Changes are few and far between in this time management game sequel
Now and then it takes some time to produce and release a sequel, and this is exactly the case with Supermarket Management 2, which was released two years after its predecessor. The player quickly learns that Kate, the hero of the first game, is now aspiring to be her own boss. She’ll succeed thanks to the support of her family and help from you, the player.
Supermarket Management 2 features 49 levels in one mode, which feels a little short. In contrast to its predecessor, you now have to earn a specific amount of money before the shop closes to reach expert or normal goal instead of having as much time as you need to serve a specific number of customers and earning money. Veterans should be able to finish the game with expert goals in around three hours, and there are no awards, achievements, or more complex goals to warrant any replay value.
The gameplay can generally be compared to the Supermarket Mania series, although Supermarket Management 2 focuses more on mini-games and is less hectic. Customers enter Kate’s stores on a regular basis, take a cart, and pass the varying stands while deciding what to buy. Some stands have to be refilled permanently so that customers won’t get angry, while other stands involve well-known mini-games, players will surely recognize most of them from the predecessor.
Most of those mini-games only consist of choosing the correct option out of three or four possibilities, such as fish, cheese, or fruit. At other times you have to choose the correct product by observing the facial expression of a customer, or creating a snack by choosing the wanted ingredients in the proper order. All of those mini-games are quite fun and seamlessly integrated into the game, but unfortunately they get old pretty quickly and do not offer anything new or exciting.
The same can be said about the upgrades in Supermarket Management 2. They are exactly the same ones as in the predecessor, although purchased ones are at least carried over from store to store, which is a welcome change from the first Supermarket Management. Besides larger stands, more expensive products (which also complicate mini-games), and more carts you are also able to hire assistants who will perform certain tasks, such as cashing up, preparing cakes or refilling stands. Upgrades are not purchased by the money you earn in each level, but rather by coins, whose number depends on whether you finished a level in expert time and whether the carts are in their place and stands are completely refilled at the end of a level.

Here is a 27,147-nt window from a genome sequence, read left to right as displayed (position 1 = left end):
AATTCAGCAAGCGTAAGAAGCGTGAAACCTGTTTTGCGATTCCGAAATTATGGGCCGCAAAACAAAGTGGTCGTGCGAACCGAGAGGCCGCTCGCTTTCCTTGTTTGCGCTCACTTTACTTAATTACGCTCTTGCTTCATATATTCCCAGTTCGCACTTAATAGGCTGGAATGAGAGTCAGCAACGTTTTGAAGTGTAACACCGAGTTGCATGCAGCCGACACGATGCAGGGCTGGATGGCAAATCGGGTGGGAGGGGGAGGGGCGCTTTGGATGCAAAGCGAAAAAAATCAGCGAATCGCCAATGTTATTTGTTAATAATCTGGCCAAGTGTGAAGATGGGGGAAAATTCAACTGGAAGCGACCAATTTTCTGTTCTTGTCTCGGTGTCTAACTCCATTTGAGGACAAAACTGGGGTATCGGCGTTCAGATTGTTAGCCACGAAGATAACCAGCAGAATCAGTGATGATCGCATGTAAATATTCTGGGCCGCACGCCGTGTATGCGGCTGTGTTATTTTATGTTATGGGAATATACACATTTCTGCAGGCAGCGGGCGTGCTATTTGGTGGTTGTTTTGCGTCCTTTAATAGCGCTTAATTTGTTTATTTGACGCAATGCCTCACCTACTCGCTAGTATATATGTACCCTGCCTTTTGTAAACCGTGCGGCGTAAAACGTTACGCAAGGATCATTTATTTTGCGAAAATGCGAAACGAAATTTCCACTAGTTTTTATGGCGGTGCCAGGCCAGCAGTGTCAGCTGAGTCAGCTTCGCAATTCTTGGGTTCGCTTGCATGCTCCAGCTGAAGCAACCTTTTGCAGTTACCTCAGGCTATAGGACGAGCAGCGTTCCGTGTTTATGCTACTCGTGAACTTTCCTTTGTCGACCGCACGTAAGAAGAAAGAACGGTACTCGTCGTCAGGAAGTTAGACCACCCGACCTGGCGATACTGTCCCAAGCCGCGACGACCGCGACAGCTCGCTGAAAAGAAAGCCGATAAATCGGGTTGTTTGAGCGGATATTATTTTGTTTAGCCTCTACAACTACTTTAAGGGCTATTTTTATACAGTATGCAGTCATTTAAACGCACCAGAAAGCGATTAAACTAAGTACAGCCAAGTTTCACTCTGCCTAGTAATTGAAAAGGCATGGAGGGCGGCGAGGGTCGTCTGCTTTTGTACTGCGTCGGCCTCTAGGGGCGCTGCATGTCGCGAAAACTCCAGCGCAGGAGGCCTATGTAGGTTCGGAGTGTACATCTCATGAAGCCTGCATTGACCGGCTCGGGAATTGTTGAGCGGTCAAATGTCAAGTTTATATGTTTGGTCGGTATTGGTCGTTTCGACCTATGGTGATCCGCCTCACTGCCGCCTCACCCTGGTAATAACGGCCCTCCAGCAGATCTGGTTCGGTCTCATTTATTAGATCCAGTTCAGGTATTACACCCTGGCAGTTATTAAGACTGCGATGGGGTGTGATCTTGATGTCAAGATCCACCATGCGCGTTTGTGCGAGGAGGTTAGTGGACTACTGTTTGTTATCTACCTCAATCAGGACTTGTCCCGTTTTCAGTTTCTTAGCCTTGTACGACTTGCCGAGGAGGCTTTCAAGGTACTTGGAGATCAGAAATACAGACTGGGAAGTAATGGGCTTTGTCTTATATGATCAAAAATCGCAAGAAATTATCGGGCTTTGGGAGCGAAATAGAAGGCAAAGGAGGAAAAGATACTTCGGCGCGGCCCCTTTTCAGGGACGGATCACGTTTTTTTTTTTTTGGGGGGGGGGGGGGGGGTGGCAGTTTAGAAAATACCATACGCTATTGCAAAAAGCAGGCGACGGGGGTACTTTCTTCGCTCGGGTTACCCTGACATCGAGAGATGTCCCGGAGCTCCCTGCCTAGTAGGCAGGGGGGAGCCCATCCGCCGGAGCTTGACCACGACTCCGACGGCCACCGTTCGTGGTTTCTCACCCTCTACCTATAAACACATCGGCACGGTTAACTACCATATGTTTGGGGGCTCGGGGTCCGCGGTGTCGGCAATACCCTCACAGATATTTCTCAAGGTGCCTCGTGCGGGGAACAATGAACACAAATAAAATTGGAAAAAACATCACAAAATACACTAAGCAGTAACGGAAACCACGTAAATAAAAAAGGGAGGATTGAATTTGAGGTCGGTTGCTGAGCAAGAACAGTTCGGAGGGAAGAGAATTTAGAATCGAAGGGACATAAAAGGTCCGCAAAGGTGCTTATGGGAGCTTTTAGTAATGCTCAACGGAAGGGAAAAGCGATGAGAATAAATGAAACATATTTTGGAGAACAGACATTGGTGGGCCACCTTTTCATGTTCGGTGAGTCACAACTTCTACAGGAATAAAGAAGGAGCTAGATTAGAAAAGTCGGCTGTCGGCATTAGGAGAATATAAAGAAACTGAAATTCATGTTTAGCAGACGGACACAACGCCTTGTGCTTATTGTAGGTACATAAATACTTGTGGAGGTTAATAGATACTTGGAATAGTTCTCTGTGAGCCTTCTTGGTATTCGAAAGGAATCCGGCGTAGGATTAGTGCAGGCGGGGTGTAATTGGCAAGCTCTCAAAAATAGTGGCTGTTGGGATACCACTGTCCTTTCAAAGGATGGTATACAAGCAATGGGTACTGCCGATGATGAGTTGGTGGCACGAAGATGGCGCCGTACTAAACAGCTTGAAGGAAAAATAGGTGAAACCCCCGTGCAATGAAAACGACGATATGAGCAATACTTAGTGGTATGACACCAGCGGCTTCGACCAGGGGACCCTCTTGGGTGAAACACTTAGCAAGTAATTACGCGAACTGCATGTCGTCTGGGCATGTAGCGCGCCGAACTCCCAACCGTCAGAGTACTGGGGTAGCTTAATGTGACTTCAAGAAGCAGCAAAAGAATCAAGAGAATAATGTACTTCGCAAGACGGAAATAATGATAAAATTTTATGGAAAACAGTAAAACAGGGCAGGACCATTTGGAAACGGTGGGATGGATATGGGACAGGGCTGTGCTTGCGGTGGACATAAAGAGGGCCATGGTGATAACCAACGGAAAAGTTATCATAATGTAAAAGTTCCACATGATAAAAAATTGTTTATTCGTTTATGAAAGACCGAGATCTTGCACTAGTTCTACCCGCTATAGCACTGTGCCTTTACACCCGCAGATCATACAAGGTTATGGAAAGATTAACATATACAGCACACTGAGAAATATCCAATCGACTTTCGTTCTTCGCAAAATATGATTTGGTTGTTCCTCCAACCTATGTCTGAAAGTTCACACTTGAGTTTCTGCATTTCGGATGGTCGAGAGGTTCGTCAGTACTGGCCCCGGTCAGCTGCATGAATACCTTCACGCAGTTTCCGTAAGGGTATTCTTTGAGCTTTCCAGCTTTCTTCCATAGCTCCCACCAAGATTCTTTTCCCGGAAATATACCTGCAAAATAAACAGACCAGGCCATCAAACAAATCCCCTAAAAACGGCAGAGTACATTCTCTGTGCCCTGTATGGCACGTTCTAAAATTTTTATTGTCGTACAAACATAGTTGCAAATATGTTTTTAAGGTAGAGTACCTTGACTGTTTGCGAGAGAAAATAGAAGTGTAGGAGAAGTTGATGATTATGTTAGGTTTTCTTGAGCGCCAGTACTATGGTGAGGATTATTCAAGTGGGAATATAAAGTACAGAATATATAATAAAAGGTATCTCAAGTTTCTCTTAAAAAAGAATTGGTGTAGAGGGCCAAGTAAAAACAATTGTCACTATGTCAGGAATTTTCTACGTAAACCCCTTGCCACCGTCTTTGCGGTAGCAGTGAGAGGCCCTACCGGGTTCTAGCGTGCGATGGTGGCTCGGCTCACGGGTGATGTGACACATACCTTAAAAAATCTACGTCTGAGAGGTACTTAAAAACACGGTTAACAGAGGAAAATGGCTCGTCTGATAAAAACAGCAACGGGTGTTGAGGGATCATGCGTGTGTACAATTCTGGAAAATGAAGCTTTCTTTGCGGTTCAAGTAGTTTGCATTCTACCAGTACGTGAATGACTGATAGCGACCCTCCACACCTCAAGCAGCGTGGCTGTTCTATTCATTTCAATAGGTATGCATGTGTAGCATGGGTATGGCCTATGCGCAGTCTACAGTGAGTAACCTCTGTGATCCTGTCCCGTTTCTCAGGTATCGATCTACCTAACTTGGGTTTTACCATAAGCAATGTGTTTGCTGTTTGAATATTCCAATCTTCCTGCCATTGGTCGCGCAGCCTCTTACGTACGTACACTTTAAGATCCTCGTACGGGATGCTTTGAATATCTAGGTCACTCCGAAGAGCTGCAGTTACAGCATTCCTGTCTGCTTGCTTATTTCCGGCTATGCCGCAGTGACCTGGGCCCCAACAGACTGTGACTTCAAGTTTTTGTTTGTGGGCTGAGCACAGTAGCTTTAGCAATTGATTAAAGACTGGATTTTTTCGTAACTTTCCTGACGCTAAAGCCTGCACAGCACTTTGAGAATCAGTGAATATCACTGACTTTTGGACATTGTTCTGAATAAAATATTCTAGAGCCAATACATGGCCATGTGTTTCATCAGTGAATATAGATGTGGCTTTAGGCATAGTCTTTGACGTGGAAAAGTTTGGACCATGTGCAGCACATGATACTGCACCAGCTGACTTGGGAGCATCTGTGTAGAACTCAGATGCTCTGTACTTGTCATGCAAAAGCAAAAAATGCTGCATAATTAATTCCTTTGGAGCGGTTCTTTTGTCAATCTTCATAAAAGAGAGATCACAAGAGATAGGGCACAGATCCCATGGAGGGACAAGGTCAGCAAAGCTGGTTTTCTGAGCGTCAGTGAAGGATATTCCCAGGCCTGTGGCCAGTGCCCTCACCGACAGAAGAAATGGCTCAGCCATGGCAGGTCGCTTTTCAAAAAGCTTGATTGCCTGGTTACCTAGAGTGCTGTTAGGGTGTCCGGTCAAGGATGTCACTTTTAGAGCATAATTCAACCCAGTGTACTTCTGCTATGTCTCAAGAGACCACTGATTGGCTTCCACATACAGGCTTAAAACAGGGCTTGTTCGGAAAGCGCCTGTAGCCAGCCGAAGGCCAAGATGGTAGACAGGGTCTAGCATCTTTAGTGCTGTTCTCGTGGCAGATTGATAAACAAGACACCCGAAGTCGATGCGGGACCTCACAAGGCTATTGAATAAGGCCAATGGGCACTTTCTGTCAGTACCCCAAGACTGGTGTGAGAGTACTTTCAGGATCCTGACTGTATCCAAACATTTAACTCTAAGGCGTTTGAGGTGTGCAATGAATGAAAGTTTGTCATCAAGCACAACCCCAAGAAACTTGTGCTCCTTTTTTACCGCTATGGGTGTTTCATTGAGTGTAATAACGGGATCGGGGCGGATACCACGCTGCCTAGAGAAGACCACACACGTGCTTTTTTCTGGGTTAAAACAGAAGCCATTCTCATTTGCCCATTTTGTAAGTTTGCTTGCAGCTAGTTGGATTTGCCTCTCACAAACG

While nearly two years have passed since the release of the first part of this series we were quite surprised (and not necessarily in a positive way) by the extremely minor and shallow changes regarding game mechanics, features, and graphics. In fact Supermarket Management 2 could also have been called Supermarket Management Reloaded. Other series have already proven that it’s not required to reinvent the wheel, but that it’s still possible to create a fresh, challenging and entertaining sequel (or even six in some cases).
Changes are few and far between – the graphics have been slightly improved, the general gameplay feels a bit smoother, and a few of the stands including related mini-games have been added. Most of the other smaller tasks, occurrences and special levels have already been part of the predecessor in the same way, so that you might think to yourself “I’ve already done that” throughout the whole game. It also has to be said that genre veterans will very likely feel underwhelmed with the grade of difficulty of Supermarket Management 2, while newcomers might be put off by the possibility to fail.
All in all, die-hard fans of the first game will surely enjoy Supermarket Management 2, too, although it has to be said that you should not have too high expectations for this one. The graphics are slightly improved, and some very minor features have been added, but it’s basically still the same game, which was not that remarkable even back then. With that in mind there is definitely no harm in giving the game a try and see whether the changes might be enough to please.